Truthlikeness Confirmation?

As has been established in the literature, given some truthlikeness/verisimilitude measure Tr(), theory T and evidence E, we can measure the estimated truthlikeness of T given E with:

\text{Tr}_{\text{est}}(T | E) = \displaystyle\sum_{i = 1}^s \text{Tr}(T, w_{i}) \text{Pr}(w_{i} | E)

for each state w_{i} in the logical space.

Now, using a Bayesian confirmation measure such as the following:

\text{C}(E, T) = \text{Pr}(T | E) - \text{Pr}(T)

we can combine it with the estimated truthlikeness measure to get a measure of truthlikeness confirmation:

\text{Tr}_{\text{C}}(T, E) = \text{Tr}_{\text{est}}(T | E) - \text{Tr}_{\text{est}}(T)

So what can be done with this measure? In A Verosimilitudinarian Analysis of the Linda Paradox, the authors suggest this measure for what they term a ‘verisimilitudinarian confirmation account’ of the Linda paradox (they do so in response to a problem with an earlier proposal of theirs that gives an account of the paradox based on estimated truthlikeness alone). But it seems that this approach is doing nothing that an account of the Linda paradox in terms of confirmation alone isn’t already doing.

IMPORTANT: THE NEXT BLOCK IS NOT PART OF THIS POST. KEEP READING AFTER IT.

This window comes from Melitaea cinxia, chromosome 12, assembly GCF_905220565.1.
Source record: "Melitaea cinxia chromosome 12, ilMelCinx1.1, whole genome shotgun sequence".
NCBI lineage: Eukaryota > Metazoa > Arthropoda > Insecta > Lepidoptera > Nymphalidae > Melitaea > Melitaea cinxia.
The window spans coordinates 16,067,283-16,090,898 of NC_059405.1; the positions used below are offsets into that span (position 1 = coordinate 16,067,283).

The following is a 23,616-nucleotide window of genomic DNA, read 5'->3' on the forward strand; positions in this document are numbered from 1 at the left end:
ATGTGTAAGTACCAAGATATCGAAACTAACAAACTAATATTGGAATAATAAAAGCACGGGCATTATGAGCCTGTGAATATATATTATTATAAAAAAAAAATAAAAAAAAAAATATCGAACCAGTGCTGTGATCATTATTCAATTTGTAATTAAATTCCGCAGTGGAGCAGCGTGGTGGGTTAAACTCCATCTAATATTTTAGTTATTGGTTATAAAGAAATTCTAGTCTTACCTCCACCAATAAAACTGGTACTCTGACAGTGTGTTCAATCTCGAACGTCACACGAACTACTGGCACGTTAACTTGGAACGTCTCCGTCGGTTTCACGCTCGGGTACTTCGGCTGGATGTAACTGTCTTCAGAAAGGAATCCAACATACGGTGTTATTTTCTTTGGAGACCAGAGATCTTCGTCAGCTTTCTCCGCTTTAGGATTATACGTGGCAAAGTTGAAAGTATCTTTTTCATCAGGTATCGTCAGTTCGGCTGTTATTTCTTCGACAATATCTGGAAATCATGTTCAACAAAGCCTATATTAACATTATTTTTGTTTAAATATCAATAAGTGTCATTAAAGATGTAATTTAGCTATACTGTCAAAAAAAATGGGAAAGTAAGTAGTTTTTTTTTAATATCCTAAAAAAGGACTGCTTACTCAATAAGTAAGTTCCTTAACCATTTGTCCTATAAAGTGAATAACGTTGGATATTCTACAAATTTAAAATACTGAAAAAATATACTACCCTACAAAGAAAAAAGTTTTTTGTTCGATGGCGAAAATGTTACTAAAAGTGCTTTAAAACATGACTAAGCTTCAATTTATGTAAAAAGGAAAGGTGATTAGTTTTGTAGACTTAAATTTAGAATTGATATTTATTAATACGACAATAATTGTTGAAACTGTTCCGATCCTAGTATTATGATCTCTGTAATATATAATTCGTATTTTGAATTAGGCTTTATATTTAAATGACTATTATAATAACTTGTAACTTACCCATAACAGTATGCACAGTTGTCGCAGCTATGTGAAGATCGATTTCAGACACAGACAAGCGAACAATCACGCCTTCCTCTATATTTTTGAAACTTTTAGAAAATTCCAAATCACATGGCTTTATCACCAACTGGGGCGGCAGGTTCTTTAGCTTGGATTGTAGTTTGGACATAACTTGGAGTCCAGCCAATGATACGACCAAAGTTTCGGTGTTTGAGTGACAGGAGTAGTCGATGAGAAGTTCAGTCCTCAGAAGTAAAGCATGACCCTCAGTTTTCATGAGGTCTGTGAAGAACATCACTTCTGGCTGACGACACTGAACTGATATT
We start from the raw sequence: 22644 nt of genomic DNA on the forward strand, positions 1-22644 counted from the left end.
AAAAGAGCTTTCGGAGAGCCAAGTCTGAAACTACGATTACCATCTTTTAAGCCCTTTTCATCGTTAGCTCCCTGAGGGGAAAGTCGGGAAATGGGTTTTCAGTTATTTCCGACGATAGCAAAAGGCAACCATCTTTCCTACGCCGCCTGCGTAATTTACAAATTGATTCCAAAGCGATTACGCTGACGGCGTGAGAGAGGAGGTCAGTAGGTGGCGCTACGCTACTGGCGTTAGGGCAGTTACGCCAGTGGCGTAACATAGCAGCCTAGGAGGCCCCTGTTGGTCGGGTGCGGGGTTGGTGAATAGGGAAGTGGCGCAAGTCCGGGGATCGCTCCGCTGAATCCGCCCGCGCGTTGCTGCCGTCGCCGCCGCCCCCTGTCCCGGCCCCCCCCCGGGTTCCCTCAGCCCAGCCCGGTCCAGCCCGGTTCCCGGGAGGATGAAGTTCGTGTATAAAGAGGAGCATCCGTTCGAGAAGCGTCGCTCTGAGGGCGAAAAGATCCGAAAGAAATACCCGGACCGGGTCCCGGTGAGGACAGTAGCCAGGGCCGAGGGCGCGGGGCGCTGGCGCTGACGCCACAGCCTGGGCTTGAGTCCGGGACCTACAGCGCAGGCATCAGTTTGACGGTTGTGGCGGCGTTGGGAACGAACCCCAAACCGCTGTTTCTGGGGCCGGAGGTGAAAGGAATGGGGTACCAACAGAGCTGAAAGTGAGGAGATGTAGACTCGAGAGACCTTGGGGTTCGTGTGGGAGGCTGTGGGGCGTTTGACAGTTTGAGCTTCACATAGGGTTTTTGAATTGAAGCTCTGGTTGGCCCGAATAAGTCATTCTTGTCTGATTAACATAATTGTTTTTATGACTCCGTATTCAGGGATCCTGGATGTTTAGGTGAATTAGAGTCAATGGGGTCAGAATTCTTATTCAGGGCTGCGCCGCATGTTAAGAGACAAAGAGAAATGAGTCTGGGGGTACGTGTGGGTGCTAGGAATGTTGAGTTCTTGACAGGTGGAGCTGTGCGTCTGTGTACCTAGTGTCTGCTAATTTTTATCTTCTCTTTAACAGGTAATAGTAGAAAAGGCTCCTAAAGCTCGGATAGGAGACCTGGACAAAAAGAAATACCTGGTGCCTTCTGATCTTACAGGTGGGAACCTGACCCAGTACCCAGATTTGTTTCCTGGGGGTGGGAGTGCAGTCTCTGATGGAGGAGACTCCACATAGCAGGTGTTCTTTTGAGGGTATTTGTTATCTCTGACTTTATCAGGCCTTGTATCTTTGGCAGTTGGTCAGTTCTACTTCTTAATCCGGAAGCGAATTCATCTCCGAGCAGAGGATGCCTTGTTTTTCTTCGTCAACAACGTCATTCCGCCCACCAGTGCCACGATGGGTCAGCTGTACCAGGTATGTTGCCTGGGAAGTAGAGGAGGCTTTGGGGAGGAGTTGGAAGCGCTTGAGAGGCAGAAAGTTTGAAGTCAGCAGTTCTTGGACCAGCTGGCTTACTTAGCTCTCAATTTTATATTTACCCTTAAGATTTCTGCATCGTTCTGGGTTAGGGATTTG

Thus it would be interesting to think about this idea of truthlikeness confirmation some more. For starters, clearly confirmation and truthlikeness confirmation do not increase/decrease together. Take a logical space with three propositions p1, p2 and p3 and a uniform a priori probability distribution amongst the eight possible states:

  • Whilst (p_{1} \wedge p_{2} \wedge p_{3}) \vee (\neg p_{1} \wedge \neg p_{2}) confirms p_{1} \wedge p_{2} \wedge p_{3} it results in a negative truthlikeness confirmation.
  • Whilst p_{1} \wedge p_{2} \wedge \neg p_{3} disconfirms p_{1} \wedge p_{2} \wedge p_{3} it results in a positive truthlikeness confirmation.

Explicating a Standard Externalist Argument against the KK Principle

Title: Explicating a Standard Externalist Argument against the KK Principle

Abstract: The KK principle is typically rejected in externalist accounts of knowledge. However, a standard general argument for this rejection is in need of a supportive explication. In a recent paper, Samir Okasha argues that the standard externalist argument in question is fallacious. In this paper I start off with some critical discussion of Okasha’s analysis before suggesting an alternative way in which an externalist might successfully present such a case. I then further explore this issue via a look at how Fred Dretske’s externalist epistemology, one of the exemplifying accounts, can explain failure of the KK principle.

R.I.P. Fred Dretske

The legendary epistemologist, who was a central figure in bringing the concept of information into philosophy, has sadly passed away.

As a search for ‘Dretske’ on this blog will reveal, his work has been a major influence on my research and features heavily in my thesis.

Here is some information on Dretske at ‘New APPS’: